How Did Life Begin?

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Rating: 8.5/10 (20 votes cast)
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In this documentary Nobel Prize recipient Sir Harry Kroto attempts to answer one of world’s most puzzling question: how did life on earth come to be? Take a look at the recent scientific research in the field and learn about the ancient world of RNA and DNA.

There are of course no definative answers offered by this documentary, but we get the feeling that we are closer than ever to discovering the answer to the age old question of how life began.

How Did Life Begin?, 8.5 out of 10 based on 20 ratings

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  • Jan

    Very disappointing movie. The DNA is just the code for how to build it. RNA is just the replication mechanism. There is a unmatched complexity around them, which enables them to exist.
    The step between the molecules themselves and even the most primitive cell is just enormous.

  • Jan

    Just have a look here for instance.

    http://www.youtube.com/watch?v=4jtmOZaIvS0&feature=related

    You can see a short animation how complex the stuff is. BTW, the animation of DNA replication is shown in real time as it happens in your body as you watch it.

    And this is an amazing movie. Watch this :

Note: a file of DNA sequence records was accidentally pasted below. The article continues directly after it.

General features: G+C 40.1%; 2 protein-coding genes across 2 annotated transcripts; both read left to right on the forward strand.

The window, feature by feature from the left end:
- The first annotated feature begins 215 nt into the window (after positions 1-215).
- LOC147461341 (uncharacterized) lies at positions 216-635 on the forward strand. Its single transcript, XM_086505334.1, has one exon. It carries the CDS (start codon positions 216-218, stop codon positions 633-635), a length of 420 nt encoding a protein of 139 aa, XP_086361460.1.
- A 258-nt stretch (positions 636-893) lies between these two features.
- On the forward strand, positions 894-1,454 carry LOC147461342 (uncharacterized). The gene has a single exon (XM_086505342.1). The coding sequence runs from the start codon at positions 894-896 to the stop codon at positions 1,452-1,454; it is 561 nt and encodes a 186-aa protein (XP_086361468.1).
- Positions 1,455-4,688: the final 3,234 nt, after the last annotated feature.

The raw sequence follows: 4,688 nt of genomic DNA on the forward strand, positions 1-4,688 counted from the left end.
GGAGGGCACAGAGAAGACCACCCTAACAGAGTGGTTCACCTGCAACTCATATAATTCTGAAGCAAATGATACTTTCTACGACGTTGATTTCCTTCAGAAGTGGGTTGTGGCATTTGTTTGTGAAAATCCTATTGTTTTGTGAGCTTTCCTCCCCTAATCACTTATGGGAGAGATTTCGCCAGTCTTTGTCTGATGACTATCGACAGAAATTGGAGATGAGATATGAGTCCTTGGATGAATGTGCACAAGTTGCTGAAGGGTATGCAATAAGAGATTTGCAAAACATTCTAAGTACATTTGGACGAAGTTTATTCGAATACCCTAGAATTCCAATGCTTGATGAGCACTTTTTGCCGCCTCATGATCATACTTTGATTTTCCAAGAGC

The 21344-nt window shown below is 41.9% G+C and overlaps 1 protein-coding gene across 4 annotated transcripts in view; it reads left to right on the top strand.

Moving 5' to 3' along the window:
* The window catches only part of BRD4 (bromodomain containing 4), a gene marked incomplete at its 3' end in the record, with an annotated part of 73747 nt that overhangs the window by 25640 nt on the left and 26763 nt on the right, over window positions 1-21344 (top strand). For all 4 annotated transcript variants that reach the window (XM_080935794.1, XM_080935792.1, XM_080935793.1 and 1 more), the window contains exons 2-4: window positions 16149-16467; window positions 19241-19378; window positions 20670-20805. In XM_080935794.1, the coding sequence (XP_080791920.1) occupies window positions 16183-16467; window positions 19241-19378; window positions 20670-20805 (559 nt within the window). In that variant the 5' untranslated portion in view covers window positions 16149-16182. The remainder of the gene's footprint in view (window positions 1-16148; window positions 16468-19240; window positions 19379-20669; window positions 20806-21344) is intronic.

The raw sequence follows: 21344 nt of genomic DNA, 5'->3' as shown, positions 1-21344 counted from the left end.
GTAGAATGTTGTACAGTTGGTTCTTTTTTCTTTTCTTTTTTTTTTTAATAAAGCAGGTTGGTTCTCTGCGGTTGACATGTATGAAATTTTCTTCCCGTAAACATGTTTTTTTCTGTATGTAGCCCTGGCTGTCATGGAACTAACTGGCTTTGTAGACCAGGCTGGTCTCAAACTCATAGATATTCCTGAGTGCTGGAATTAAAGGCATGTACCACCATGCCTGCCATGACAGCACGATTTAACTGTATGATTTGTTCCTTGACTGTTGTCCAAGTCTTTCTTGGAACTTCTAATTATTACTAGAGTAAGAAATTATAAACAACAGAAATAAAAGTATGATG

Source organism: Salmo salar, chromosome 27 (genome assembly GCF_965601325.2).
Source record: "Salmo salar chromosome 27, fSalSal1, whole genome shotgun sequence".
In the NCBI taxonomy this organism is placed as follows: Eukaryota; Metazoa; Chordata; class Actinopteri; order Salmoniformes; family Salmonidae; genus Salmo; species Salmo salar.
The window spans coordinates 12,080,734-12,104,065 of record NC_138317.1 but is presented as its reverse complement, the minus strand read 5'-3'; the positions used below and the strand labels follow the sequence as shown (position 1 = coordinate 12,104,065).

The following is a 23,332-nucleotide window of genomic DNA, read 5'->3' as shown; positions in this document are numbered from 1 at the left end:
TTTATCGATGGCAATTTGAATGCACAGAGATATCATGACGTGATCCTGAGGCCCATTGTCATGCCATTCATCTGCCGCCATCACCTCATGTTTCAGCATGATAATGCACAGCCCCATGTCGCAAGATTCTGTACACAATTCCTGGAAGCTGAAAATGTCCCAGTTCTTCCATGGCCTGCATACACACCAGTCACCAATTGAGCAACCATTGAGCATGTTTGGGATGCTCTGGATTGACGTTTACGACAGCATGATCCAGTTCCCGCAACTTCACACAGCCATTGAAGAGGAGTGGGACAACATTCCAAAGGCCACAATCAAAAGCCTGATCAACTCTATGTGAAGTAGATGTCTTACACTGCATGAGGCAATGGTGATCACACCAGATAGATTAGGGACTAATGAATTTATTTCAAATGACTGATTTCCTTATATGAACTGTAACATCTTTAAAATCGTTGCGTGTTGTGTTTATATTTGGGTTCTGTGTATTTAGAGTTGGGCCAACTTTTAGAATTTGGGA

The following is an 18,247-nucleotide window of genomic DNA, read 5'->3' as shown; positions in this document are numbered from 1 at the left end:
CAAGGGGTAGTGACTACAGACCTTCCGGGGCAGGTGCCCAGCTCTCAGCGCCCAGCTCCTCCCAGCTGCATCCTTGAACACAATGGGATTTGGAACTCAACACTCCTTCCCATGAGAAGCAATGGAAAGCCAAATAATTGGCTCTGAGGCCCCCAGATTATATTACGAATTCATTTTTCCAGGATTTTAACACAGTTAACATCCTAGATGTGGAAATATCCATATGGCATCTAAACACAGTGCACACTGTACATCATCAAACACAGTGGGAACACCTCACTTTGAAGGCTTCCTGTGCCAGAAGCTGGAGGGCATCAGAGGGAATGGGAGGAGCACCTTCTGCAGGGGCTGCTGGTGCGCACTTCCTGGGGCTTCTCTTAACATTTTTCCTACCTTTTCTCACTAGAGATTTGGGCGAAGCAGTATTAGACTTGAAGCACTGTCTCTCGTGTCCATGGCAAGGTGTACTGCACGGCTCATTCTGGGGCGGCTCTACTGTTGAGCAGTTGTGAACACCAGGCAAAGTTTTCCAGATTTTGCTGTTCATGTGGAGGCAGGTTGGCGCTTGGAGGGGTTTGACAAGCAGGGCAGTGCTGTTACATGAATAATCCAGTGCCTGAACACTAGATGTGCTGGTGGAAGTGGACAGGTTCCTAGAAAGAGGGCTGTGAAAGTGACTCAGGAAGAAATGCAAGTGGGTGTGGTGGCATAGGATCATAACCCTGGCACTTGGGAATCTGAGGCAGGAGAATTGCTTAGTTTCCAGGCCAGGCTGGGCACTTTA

• Vegeta

      Well you need to consider the fact that the cambrian only took place 550million years ago. And life has existed for 3.9 billion. it took almost 3 billion years for multicellularity to occur. That is almost an unfathomable time scale.

  • Luke

    This was a nice video. It introduces the concept of the RNA world hypothesis, but doesn’t go into detail explaining it. It is, in fact, the most likely hypothesis we have for explaining an abiotic origin of life. RNA is not very complex, and has been shown to form under various conditions that would have been present in the early earth. Combine that with the amino acids required for building proteins, and the fact that lipids will spontaneously form a cell wall in aqueous solutions due to hydrophobic effects, and it is very easy to imagine how the first cells could have formed a million times over until just one of them had just the right amount of each material to reproduce itself.

    Obviously there are other variables. If you are interested in learning about the RNA world hypothesis, I recommend finding recently published books about it, as well as taking a couple of introductory biochem classes. I’m kind of amazed that the previous poster expected to understand all of the details just by watching a documentary on the internet. :p

  • Paul

    This is a very top-level intro into the creation of life (abiogenesis). It misses a lot of detail and is likely intended for consumption by the masses. Nevertheless, it’s worth a watch.

  • http://www.buybacklinkservices.com Backlinks

    Very interesting video, I liked it alot.